When Title IX (the law that governs sex discrimination in federally funded schools) was being drafted in the early 1970s, the cultural associations with cheer as a predominantly female, ancillary, and trivial activity pursued merely to support male-dominated sports like football and basketball reigned as the dominant perspective.
Cheer was thus not deemed a sport, thereby unworthy of Title IX consideration. “If you go back to the 1970s, cheerleading was viewed as part of the pageantry associated with men’s sports,” says Ellen Staurosky, professor sports media at Ithaca College. “If you go back to look at some of the sports administration texts from that time for the things needed to run a football game, under promotional items it would be ‘band’ and ‘cheerleaders.’ You don’t see that kind of discussion with any other women’s sport.”
“Cheerleading became an easy target for derision,” adds Natalie Adams, professor at the University of Alabama. Because cheerleaders were on the sidelines supporting male athletes, they could not be defined as athletes themselves. And that attitude has persisted despite the dramatic changes cheerleading has undergone over the years.
Cheer is now a competitive, physically demanding sport with athletes who also perform service to other sports, their schools, and the community. Cheerleaders should be respected as athletes, not denigrated, for caring about more than simply their sport.
As Nester concludes, “These athletes [cheerleaders] have trained their whole lives and they continue to train every day. What’s the difference between a track-and-field athlete and a cheerleader? History and pom-poms — and that’s what is standing in our way.”Read More
Many states and organizations consider cheerleading a sport.
California and other states (including but not limited to Alaska, Maine, Michigan, New Hampshire, New Mexico, New York, Oklahoma, South Dakota, and Virginia) have passed laws classifying high school cheerleading as a sport.
The California High Schools Expanding Equality Respect and Safety Act (CHEERS), for example, went into effect on July 1, 2017. The law states competitive cheerleading is a sport and mandates that “coaches for competitive cheer must satisfy the same health and safety training standards as those who coach all other interscholastic athletics, including the completion of concussion, first aid and CPR courses.”
In the 2012 Title IX case, Biediger v. Quinnipiac University, the judge ruled that the university could not classify women’s competitive cheerleading as a varsity sport. However, in the ruling Circuit Court Judge Reena Raggi argued that, while cheer does not meet the requirements of Title IX, “I do not mean to belittle competitive cheer as an athletic endeavor. Competitive cheerleading is a difficult, physical task that requires strength, agility, and grace. I have little doubt that at some point in the near future … competitive cheer will be acknowledged as a bona fide sporting activity by academic institutions, the public, and the law.”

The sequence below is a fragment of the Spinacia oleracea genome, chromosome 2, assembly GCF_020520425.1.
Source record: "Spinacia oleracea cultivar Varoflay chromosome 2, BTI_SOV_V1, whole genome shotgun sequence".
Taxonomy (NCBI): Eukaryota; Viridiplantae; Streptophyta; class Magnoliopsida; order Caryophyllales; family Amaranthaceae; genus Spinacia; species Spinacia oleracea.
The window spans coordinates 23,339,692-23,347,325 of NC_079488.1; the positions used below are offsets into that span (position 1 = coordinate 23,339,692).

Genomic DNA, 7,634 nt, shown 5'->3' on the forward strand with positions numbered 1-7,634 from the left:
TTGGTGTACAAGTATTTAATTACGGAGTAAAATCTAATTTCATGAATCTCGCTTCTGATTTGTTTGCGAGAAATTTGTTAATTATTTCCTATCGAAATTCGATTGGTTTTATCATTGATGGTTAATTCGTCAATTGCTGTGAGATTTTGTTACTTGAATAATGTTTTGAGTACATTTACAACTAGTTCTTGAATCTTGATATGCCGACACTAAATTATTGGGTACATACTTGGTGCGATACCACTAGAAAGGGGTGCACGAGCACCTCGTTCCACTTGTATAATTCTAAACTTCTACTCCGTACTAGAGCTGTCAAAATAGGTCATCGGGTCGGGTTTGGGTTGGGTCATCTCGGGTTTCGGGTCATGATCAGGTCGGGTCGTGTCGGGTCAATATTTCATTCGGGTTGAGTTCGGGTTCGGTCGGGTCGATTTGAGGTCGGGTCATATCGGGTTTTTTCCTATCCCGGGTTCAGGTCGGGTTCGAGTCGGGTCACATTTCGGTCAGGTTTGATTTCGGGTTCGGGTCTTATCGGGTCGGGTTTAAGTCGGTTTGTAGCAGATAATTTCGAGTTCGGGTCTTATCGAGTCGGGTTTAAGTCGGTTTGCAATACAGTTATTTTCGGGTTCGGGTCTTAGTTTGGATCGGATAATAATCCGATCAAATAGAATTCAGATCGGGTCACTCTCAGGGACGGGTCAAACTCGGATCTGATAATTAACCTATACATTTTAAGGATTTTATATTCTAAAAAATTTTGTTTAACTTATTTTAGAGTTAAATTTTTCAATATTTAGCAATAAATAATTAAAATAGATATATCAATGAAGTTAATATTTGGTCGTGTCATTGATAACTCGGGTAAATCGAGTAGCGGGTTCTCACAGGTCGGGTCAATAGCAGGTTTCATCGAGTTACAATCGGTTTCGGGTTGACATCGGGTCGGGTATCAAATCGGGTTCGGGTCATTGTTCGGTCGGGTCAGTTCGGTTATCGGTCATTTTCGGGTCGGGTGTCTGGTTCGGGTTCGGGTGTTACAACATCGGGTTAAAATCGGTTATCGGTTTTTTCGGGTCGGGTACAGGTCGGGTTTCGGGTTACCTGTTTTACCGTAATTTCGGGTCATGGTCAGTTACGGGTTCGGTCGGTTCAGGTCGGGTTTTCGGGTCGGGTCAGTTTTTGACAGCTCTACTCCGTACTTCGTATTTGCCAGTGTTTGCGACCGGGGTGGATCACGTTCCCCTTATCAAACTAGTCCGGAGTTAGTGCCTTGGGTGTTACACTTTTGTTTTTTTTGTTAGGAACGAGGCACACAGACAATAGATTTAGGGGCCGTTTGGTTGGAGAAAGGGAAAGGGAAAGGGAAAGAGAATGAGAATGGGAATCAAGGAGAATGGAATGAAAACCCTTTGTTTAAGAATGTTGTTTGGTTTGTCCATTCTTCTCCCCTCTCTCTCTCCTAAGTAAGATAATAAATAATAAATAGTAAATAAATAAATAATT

The International Olympic Committee recognized the International Cheer Union in 2021, opening the doors for cheerleading in the Olympics, frequently heralded as a defining venue for sports.
In 2023, the U.S. Olympic and Paralympic Committee welcomed USA Cheer as an USOPC Affiliate Sports Organization alongside other sports that are not yet in the Olympic games, including American football and polo.
Believing cheerleaders worthy of the same safety protections as other athletes, the American Medical Association and the American Academy of Pediatrics have both issued policies stating cheerleading should be considered a sport.Read More
Cheerleading is overwhelmingly a performance that sometimes involves athleticism.
There is little denying that some cheerleaders are athletes. Cheerleaders who compete must undertake a variety of established sports, including gymnastics and weightlifting, and combine them with dance into a fast-paced routine that tests endurance, strength, and mental focus.
However, the vast majority of cheerleaders are exclusively cheerleaders, in the literal sense, meaning they only ever participate in low-impact traditional chant-leading from the sidelines of other sports. This is the more stereotypical sort of cheerleading that traditionally involves pom poms and megaphones.
“I know that cheerleaders work hard, and I’m not trying to deny that. But it’s disingenuous to pretend a cheer squad is indistinguishable from a soccer or basketball team. Cheerleading’s primary function is to, well, cheer-lead. It involves athletic ability, but also short skirts and fresh makeup. There’s nothing wrong with participating in an activity that isn’t a sport; maybe cheerleaders should accept that instead of pushing for a designation that just doesn’t fit,” concludes high school student Camille Testa.
Cheerleading more easily fits the definition of a performance: “a public presentation or exhibition.” Although competitive cheer competitions exist, cheerleaders most often perform for audiences attending other sporting events; they are ancillary to the reason why the audience is even there, making their performance impossible to define as a sport.Read More
Cheerleading does not meet the competition requirement to be a sport.